Monday 1 April 2024

Book Review: Unspeakable Home by Ismet Prcic (Contemporary Literature)

Unspeakable Home
Ismet Prcic
Avid Reader Press
6 August 2024
eBook - EPUB
Contemporary Literature
ARC via NetGalley

A stunningly original, stylistically brilliant, and brutally honest novel from an award-winning Bosnian refugee and writer who, decades after escaping his war-torn home country looks back on his childhood, imploded relationships, and battles with addiction—offering powerful insight into the human cost of conflict.

It’s been two years since our narrator divorced his beloved and lost his safest and most adoring home when he fled Bosnia as a teenager. The marriage couldn’t survive his brokenness, the trauma so entrenched and insidious that it became impossible to communicate to anyone outside of himself—even the person he loved most. But, as he writes in the first of many courageously candid fan letters to the comedian Bill Burr, he knows he must try.

A linguistically adventurous, structurally ambitious, and emotionally brave odyssey, Unspeakable Home takes us through the memories and confessions of our refugee narrator as he reflects on his bomb-ravaged childhood, the implosion of his relationships, and an agonizing battle with alcoholism. As multiple narrators surface in fragments with increasingly tenuous connections to reality, Prcic unearths the psychological cost of exile and shame with a roving, kinetic energy and a sharp, searching sense of humor. What emerges is a vivid and poignant exploration of the stories we create to hide the deepest parts of our identity from ourselves, as well as a hard-won, life-affirming promise of redemption.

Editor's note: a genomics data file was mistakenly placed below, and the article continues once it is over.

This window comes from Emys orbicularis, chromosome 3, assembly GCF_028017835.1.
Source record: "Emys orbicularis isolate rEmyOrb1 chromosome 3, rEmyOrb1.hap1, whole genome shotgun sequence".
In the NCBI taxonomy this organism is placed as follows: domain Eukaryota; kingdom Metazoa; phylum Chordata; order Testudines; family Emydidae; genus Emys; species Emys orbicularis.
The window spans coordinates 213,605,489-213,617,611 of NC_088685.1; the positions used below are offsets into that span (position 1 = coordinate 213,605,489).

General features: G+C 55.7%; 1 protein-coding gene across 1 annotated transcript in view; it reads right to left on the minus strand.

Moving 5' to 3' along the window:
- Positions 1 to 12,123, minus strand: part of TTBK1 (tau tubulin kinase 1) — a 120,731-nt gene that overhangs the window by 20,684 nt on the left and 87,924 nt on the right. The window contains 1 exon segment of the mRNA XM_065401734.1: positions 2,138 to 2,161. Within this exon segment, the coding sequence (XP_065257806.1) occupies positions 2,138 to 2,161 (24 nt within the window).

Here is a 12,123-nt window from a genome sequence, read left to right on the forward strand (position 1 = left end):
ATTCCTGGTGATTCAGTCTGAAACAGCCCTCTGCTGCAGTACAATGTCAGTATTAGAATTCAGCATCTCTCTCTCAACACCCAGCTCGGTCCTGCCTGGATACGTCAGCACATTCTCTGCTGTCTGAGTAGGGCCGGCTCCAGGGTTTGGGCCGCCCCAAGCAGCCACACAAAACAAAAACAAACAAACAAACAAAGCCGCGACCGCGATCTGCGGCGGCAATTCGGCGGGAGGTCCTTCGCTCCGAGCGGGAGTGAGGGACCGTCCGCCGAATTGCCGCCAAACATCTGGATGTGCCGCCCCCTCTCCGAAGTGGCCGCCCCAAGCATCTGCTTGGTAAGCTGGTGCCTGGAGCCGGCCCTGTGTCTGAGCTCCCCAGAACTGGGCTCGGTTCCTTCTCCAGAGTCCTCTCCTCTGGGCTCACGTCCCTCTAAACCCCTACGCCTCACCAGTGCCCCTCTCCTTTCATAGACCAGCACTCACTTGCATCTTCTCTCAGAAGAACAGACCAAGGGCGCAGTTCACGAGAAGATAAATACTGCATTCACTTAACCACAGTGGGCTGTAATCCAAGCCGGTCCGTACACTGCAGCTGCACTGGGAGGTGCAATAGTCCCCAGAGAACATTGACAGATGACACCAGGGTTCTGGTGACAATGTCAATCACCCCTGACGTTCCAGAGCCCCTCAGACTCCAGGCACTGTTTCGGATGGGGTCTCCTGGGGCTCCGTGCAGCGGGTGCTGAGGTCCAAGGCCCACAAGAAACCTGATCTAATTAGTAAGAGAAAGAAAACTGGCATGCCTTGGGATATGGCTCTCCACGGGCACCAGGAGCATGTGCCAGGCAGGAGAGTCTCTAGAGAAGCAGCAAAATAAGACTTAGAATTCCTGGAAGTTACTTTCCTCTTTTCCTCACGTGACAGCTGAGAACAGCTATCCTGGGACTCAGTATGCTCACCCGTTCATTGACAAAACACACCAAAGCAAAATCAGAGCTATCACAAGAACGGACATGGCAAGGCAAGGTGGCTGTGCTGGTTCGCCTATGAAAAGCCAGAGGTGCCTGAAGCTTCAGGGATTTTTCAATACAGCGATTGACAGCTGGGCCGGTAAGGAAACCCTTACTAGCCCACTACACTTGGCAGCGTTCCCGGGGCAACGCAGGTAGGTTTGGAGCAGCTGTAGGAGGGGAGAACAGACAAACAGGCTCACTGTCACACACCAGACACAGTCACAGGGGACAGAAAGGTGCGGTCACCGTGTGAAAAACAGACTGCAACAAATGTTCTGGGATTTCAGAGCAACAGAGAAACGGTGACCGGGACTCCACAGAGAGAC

I chose to request Unspeakable Home from NetGalley because I am working on an around-the-world reading challenge and still needed to read something written by an author from Bosnia. This book was a mixed bag for me. There were some really interesting moments and plenty of emotion; however, I often found the prose a little heavy going and my attention would waver at times. Overall, I struggled to connect with the book on a deeper level and occasionally found myself skim-reading. If you are interested in reading multicultural works about peoples’ real-life experience of war and displacement it is worth giving this book a try. However, for me it was a middle-of-the-road, three star read.

I received this book as a free eBook ARC via NetGalley in exchange for an honest review. 

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